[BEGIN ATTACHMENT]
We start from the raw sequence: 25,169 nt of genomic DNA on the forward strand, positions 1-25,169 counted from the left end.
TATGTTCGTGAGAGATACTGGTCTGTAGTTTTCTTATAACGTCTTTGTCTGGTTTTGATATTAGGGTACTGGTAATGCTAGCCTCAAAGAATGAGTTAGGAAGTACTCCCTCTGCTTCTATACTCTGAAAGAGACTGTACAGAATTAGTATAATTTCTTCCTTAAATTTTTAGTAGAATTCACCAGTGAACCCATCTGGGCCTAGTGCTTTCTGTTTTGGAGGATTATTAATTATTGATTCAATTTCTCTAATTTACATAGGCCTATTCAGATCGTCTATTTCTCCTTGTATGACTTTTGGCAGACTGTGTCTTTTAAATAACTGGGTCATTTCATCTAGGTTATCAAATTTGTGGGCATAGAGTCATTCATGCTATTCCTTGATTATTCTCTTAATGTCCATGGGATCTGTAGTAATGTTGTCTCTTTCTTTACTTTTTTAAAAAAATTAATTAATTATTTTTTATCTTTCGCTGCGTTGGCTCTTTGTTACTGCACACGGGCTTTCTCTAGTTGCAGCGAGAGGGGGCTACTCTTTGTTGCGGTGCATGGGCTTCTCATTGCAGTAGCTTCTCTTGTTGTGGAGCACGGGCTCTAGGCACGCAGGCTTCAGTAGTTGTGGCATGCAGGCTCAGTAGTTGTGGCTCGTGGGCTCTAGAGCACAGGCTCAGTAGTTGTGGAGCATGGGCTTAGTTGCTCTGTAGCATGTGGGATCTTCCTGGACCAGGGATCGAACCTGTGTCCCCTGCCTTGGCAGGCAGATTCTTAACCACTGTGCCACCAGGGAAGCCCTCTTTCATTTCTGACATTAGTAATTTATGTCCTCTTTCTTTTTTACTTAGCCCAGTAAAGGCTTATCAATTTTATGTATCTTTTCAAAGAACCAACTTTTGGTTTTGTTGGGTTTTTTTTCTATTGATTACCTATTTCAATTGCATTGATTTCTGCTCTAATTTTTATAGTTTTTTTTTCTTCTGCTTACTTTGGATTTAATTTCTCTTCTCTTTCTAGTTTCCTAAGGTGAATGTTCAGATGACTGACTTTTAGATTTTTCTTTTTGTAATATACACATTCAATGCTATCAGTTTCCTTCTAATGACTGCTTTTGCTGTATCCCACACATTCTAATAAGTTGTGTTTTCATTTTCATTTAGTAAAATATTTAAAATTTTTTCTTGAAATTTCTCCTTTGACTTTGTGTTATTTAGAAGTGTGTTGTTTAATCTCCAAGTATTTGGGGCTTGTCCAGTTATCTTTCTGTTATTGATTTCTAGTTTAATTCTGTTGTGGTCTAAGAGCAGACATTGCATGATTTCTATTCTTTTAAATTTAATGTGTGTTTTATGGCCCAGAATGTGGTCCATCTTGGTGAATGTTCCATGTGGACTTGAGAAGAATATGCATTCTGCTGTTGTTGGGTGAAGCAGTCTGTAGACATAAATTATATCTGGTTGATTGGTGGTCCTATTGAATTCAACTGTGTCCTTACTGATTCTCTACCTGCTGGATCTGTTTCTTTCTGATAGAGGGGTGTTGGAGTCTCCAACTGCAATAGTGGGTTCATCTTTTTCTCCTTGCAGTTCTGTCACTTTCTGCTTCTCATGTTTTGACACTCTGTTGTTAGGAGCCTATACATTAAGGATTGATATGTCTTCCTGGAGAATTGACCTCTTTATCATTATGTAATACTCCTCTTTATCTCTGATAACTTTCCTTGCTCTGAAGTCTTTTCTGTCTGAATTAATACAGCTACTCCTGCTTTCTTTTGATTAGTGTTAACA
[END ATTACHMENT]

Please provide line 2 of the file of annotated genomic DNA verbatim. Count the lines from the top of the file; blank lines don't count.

TATGTTCGTGAGAGATACTGGTCTGTAGTTTTCTTATAACGTCTTTGTCTGGTTTTGATATTAGGGTACTGGTAATGCTAGCCTCAAAGAATGAGTTAGGAAGTACTCCCTCTGCTTCTATACTCTGAAAGAGACTGTACAGAATTAGTATAATTTCTTCCTTAAATTTTTAGTAGAATTCACCAGTGAACCCATCTGGGCCTAGTGCTTTCTGTTTTGGAGGATTATTAATTATTGATTCAATTTCTCTAATTTACATAGGCCTATTCAGATCGTCTATTTCTCCTTGTATGACTTTTGGCAGACTGTGTCTTTTAAATAACTGGGTCATTTCATCTAGGTTATCAAATTTGTGGGCATAGAGTCATTCATGCTATTCCTTGATTATTCTCTTAATGTCCATGGGATCTGTAGTAATGTTGTCTCTTTCTTTACTTTTTTAAAAAAATTAATTAATTATTTTTTATCTTTCGCTGCGTTGGCTCTTTGTTACTGCACACGGGCTTTCTCTAGTTGCAGCGAGAGGGGGCTACTCTTTGTTGCGGTGCATGGGCTTCTCATTGCAGTAGCTTCTCTTGTTGTGGAGCACGGGCTCTAGGCACGCAGGCTTCAGTAGTTGTGGCATGCAGGCTCAGTAGTTGTGGCTCGTGGGCTCTAGAGCACAGGCTCAGTAGTTGTGGAGCATGGGCTTAGTTGCTCTGTAGCATGTGGGATCTTCCTGGACCAGGGATCGAACCTGTGTCCCCTGCCTTGGCAGGCAGATTCTTAACCACTGTGCCACCAGGGAAGCCCTCTTTCATTTCTGACATTAGTAATTTATGTCCTCTTTCTTTTTTACTTAGCCCAGTAAAGGCTTATCAATTTTATGTATCTTTTCAAAGAACCAACTTTTGGTTTTGTTGGGTTTTTTTTCTATTGATTACCTATTTCAATTGCATTGATTTCTGCTCTAATTTTTATAGTTTTTTTTTCTTCTGCTTACTTTGGATTTAATTTCTCTTCTCTTTCTAGTTTCCTAAGGTGAATGTTCAGATGACTGACTTTTAGATTTTTCTTTTTGTAATATACACATTCAATGCTATCAGTTTCCTTCTAATGACTGCTTTTGCTGTATCCCACACATTCTAATAAGTTGTGTTTTCATTTTCATTTAGTAAAATATTTAAAATTTTTTCTTGAAATTTCTCCTTTGACTTTGTGTTATTTAGAAGTGTGTTGTTTAATCTCCAAGTATTTGGGGCTTGTCCAGTTATCTTTCTGTTATTGATTTCTAGTTTAATTCTGTTGTGGTCTAAGAGCAGACATTGCATGATTTCTATTCTTTTAAATTTAATGTGTGTTTTATGGCCCAGAATGTGGTCCATCTTGGTGAATGTTCCATGTGGACTTGAGAAGAATATGCATTCTGCTGTTGTTGGGTGAAGCAGTCTGTAGACATAAATTATATCTGGTTGATTGGTGGTCCTATTGAATTCAACTGTGTCCTTACTGATTCTCTACCTGCTGGATCTGTTTCTTTCTGATAGAGGGGTGTTGGAGTCTCCAACTGCAATAGTGGGTTCATCTTTTTCTCCTTGCAGTTCTGTCACTTTCTGCTTCTCATGTTTTGACACTCTGTTGTTAGGAGCCTATACATTAAGGATTGATATGTCTTCCTGGAGAATTGACCTCTTTATCATTATGTAATACTCCTCTTTATCTCTGATAACTTTCCTTGCTCTGAAGTCTTTTCTGTCTGAATTAATACAGCTACTCCTGCTTTCTTTTGATTAGTGTTAACA